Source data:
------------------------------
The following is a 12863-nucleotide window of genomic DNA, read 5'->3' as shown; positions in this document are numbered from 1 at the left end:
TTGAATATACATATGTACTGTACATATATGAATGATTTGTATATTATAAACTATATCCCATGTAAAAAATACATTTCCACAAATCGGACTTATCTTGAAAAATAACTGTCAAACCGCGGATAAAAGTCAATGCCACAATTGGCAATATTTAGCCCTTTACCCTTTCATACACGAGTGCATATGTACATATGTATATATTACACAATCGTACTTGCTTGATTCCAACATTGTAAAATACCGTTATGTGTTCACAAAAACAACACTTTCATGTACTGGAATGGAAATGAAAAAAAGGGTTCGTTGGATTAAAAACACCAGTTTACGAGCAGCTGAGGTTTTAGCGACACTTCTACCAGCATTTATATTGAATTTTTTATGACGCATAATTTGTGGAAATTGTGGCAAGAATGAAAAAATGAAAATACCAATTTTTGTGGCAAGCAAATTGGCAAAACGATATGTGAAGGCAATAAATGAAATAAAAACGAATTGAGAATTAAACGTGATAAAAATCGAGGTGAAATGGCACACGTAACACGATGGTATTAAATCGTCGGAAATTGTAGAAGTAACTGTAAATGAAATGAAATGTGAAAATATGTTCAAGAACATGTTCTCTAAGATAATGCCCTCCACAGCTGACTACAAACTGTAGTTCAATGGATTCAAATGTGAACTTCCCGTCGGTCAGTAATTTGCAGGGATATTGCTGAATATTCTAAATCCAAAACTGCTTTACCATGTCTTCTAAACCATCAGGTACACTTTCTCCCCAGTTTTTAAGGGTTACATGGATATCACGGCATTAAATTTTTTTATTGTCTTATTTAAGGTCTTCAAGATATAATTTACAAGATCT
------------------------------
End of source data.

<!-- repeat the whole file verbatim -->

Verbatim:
The following is a 12863-nucleotide window of genomic DNA, read 5'->3' as shown; positions in this document are numbered from 1 at the left end:
TTGAATATACATATGTACTGTACATATATGAATGATTTGTATATTATAAACTATATCCCATGTAAAAAATACATTTCCACAAATCGGACTTATCTTGAAAAATAACTGTCAAACCGCGGATAAAAGTCAATGCCACAATTGGCAATATTTAGCCCTTTACCCTTTCATACACGAGTGCATATGTACATATGTATATATTACACAATCGTACTTGCTTGATTCCAACATTGTAAAATACCGTTATGTGTTCACAAAAACAACACTTTCATGTACTGGAATGGAAATGAAAAAAAGGGTTCGTTGGATTAAAAACACCAGTTTACGAGCAGCTGAGGTTTTAGCGACACTTCTACCAGCATTTATATTGAATTTTTTATGACGCATAATTTGTGGAAATTGTGGCAAGAATGAAAAAATGAAAATACCAATTTTTGTGGCAAGCAAATTGGCAAAACGATATGTGAAGGCAATAAATGAAATAAAAACGAATTGAGAATTAAACGTGATAAAAATCGAGGTGAAATGGCACACGTAACACGATGGTATTAAATCGTCGGAAATTGTAGAAGTAACTGTAAATGAAATGAAATGTGAAAATATGTTCAAGAACATGTTCTCTAAGATAATGCCCTCCACAGCTGACTACAAACTGTAGTTCAATGGATTCAAATGTGAACTTCCCGTCGGTCAGTAATTTGCAGGGATATTGCTGAATATTCTAAATCCAAAACTGCTTTACCATGTCTTCTAAACCATCAGGTACACTTTCTCCCCAGTTTTTAAGGGTTACATGGATATCACGGCATTAAATTTTTTTATTGTCTTATTTAAGGTCTTCAAGATATAATTTACAAGATCT